What Is the Elimination Diet?

In This Article

An elimination diet is a diagnostic tool used to determine and relieve symptoms of food sensitivities. It does this by temporarily removing certain foods or food groups from a person's diet for a prescribed amount of time, then reintroducing them one at a time to uncover possible connections between suspected foods and undesirable symptoms, such as acne or fatigue.

While an elimination diet is great for that specific purpose, it’s not a great long-term solution for weight loss or other health goals.

What Experts Say

“This elimination diet is used to help identify any food allergies, intolerances, or sensitivities. The diet typically only lasts for 5 to 6 weeks and it’s recommended that you work with a dietitian to ensure you’re following it correctly and not falling short of any nutrients.”

Kelly Plowe, MS, RD

Background

The concept of elimination diets was first conceived by physicist Dr. Albert Rowe in 1921, who popularized it with his book Elimination Diets and the Patient’s Allergies in 1941. Later, the concept was used by Australian researchers who connected the consumption of food additives with chronic urticaria (hives) in a group of patients.

Food allergens can commonly cause anaphylaxis, swelling of the mouth, rhinitis, diarrhea or vomiting, as well as neurologic responses, such as headaches, nervousness, anxiety, and confusion.

Food intolerances or sensitivities can also cause gastrointestinal difficulties, mood changes, and fatigue. Some allergic reactions are a response to foods themselves, while others are due to a hypersensitivity to food additives.

Researchers have reported success in using elimination diets to treat ADHD, Celiac disease, irritable bowel syndrome and leaky gut syndrome. Many physicians who develop elimination diet plans also suggest that avoiding certain foods may clear up brain fog and reduce joint pain.

Keep in mind that many factors besides nutrition can contribute to a person's symptoms, which makes elimination diets difficult to summarize and roll into one real “diet.”

However, being aware of sensitivities can empower you to shift your diet to eat in a way that promotes optimal health, energy, and vitality.

How it Works

When following an elimination diet, all aspects of your diet are flexible apart from the temporary restriction of certain foods for a specific period of time.

Multi-food elimination diets, like the Six Food Elimination Diet, targets specific foods that are suspected common allergens: milk, soy, eggs, wheat, peanuts/tree nuts, and seafood.

Other elimination diets may include processed meats, artificial colorings and flavorings, preservatives and/or processed sugars on their list of restricted foods.

Sometimes only a single food is eliminated at a time.

In the elimination phase, toxins and potentially inflammatory foods are completely removed from your diet. This phase can last anywhere from 21 days to six weeks.

During the reintroduction phase, each food on the restricted list is added back slowly, one at a time, into your diet. Physicians and dietitians usually place an emphasis on keeping a food journal to help identify reactions and record insights.

This slow, one-by-one process is helpful to determine the amounts of foods a person can consume before eliciting a reaction. If you are gluten-intolerant, for example, you'll supposedly be able to identify exactly how much wheat you can eat before experiencing symptoms of inflammation.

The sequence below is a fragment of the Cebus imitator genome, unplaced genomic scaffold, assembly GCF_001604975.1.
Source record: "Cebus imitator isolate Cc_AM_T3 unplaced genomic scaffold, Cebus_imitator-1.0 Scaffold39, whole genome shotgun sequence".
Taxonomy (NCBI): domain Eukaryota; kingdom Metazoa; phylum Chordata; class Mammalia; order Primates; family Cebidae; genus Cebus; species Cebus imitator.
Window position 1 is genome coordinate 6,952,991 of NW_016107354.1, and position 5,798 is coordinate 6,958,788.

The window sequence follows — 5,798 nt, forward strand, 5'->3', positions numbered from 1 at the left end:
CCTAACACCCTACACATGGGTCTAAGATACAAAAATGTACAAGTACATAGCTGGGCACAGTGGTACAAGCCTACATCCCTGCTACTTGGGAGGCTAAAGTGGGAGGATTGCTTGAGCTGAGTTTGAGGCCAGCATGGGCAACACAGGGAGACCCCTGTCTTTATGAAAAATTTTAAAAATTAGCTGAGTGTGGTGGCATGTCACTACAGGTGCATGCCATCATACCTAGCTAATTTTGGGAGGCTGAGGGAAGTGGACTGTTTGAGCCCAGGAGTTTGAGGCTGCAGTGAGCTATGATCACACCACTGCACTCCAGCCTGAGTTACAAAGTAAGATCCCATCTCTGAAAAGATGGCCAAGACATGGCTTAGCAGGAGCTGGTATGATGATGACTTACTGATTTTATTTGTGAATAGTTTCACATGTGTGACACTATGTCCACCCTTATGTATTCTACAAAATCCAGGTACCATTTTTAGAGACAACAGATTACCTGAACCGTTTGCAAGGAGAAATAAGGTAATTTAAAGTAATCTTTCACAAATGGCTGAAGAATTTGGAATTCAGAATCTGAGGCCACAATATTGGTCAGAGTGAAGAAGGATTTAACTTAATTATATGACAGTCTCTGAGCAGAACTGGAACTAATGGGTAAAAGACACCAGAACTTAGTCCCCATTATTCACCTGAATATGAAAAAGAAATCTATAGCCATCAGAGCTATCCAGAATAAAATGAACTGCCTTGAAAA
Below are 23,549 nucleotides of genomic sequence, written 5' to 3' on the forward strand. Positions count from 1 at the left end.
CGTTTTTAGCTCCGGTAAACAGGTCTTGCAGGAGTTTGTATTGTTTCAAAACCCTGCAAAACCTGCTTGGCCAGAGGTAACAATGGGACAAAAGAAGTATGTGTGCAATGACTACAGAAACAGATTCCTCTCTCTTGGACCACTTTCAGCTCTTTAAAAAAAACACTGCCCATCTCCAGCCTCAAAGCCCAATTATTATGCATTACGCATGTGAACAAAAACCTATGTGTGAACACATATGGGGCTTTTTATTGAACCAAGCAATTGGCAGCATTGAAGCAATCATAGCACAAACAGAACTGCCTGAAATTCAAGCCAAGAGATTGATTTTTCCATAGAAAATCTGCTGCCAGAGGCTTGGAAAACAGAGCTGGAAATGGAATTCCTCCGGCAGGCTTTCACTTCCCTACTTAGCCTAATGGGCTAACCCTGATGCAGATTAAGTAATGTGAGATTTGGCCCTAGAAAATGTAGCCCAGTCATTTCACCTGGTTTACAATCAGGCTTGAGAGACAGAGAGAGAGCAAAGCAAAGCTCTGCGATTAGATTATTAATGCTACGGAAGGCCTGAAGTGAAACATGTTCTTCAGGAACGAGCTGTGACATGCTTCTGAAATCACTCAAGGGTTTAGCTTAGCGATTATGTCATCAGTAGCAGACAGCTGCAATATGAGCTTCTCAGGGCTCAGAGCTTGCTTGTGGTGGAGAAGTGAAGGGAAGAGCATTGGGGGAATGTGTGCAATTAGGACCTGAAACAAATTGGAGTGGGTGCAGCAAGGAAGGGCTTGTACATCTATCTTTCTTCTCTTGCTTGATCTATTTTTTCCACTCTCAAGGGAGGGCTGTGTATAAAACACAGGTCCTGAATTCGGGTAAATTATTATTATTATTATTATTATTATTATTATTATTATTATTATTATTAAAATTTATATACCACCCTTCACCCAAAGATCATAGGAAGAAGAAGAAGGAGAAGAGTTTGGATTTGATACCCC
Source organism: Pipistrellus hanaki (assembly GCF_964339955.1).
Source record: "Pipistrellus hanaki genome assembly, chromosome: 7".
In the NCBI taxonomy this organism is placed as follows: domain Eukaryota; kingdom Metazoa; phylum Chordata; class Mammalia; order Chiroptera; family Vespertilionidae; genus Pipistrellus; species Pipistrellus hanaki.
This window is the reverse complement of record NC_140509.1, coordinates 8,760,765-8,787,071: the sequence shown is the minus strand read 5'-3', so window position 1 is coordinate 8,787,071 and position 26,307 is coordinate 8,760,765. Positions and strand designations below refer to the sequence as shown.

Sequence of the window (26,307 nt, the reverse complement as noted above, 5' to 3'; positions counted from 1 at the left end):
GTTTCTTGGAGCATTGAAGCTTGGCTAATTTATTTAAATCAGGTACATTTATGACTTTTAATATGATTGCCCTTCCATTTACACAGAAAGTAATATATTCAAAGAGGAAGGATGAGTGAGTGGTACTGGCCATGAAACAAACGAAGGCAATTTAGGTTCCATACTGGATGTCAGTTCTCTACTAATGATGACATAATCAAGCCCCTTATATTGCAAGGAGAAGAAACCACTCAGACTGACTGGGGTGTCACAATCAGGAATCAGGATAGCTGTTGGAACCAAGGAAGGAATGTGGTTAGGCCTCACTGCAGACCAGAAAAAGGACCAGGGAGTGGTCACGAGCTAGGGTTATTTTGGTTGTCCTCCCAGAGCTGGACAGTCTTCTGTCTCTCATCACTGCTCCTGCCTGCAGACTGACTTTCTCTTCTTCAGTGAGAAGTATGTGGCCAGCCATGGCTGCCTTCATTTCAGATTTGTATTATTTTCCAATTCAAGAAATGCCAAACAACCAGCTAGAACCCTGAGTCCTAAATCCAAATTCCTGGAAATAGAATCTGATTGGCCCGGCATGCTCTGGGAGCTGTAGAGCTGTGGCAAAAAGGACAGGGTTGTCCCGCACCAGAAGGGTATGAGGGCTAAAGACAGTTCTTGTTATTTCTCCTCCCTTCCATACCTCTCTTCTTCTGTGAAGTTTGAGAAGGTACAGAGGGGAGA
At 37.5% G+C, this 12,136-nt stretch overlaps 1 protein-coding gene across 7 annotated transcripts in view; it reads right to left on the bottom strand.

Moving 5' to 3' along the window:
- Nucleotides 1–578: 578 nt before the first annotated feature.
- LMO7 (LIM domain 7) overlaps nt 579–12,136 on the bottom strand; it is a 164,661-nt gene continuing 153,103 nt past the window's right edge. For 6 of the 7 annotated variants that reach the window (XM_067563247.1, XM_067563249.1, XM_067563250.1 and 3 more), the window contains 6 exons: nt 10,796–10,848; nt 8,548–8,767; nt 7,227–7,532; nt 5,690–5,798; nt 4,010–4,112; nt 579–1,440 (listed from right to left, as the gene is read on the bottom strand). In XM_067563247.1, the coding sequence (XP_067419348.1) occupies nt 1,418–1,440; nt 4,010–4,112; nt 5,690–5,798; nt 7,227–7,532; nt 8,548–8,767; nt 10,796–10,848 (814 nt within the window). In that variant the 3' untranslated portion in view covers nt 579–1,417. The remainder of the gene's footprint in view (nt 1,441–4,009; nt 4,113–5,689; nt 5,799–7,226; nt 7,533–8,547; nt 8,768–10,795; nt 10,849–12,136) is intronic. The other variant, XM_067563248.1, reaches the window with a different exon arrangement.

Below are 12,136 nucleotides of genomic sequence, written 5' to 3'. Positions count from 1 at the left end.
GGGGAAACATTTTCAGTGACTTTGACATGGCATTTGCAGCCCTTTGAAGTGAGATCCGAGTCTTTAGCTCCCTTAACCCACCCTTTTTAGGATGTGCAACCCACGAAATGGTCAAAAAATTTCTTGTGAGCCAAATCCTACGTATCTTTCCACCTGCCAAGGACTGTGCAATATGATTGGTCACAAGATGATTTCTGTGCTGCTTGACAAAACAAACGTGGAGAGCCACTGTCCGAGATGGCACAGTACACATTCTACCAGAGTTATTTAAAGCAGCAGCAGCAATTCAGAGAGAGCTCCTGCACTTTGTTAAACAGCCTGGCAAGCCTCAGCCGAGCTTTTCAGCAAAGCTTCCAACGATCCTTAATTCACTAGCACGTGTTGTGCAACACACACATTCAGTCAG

What to Eat

When following an elimination diet, you will eat mostly non-inflammatory foods that aren’t known irritants or allergens, such as fresh produce and lean protein. You will completely avoid foods thought to be allergens or irritants.

The following guidelines apply to the Six Food Elimination Diet. A registered dietitian or doctor can tailor an elimination diet to match your needs.

Compliant

  • Vegetables

  • Fruits

  • Non-wheat grains

  • Plant-based fats

  • Animal fats

  • Nuts and seeds

  • Lean protein

Non-compliant

  • Wheat

  • Dairy

  • Tree nuts

  • Soy

  • Seafood

  • Eggs

  • Caffeine

  • Sugar

  • Alcohol

  • Corn

Compliant Foods

Vegetables: Leafy greens, cruciferous veggies like broccoli and cauliflower and root vegetables like beets and carrots.

Fruits: Berries, citrus, apples, tropical fruits

Starches and grains: Non-wheat grains such as amaranth, arrowroot, barley, buckwheat, cassava, chickpea, lentil, millet, oats, potato, quinoa, rice, sago, tapioca, and Teff.

Plant-based fats: Olive, avocado, and flax oils. Depending on your needs and goals, you may also be able to eat sunflower, safflower and/or unrefined, light-shielded canola.

Animal fats: The fats in animal proteins are fine to eat on an elimination diet, but an overall healthy diet includes minimal red meat.

Seeds: You can enjoy seeds and their nut butters on an elimination diet, just be sure to check the label on any store-bought nut butter.

Meat: Fresh and frozen. The less processed, the better.

Non-compliant foods

Wheat: Wheat and products containing gluten are usually the first to go when you begin an elimination diet. Bulgur, couscous, durum, farina, graham flour, Kamut, malt made from wheat, matzah, seitan, semolina, spelt, sprouted wheat, triticale, wheat berries, and wheat germ oil. You may also want to eliminate gelatinized starch, hydrolyzed vegetable protein, modified food starch, vegetable gum, and vegetable starch.

Dairy: Dairy is off-limits at the beginning of an elimination diet. This includes cow’s milk, goat’s milk, cheese, yogurt, casein, and whey protein powders.

Tree nuts: This includes cashew milk, macadamia nut milk, coconut milk, and almond milk, as well as all tree nuts in their unprocessed forms. Brazil nuts, hazelnuts, almonds, pistachios, walnuts, and coconuts are non-compliant.

Soy: Any soy products, including, but not limited to tempeh, tofu, and soy milk.

Seafood: all fish (salmon, mackerel, herring, cod, tilapia, swordfish, etc) and shellfish (shrimp, clams, mussels, crab, lobster, prawns, etc). Also includes caviar, fish roe, bonito flakes, clam juice.

Eggs: Whole eggs, egg whites and egg-derived products.

Caffeine: Say goodbye, at least temporarily, to caffeine. This includes coffee, energy drinks, pre-workout, soda, caffeinated teas and other sources of caffeine.

Sugar: Sugar, artificial sweeteners and sugar alcohols all get the boot during an elimination diet. Some health professionals also recommend avoiding natural sweeteners, such as honey, stevia, and maple syrup.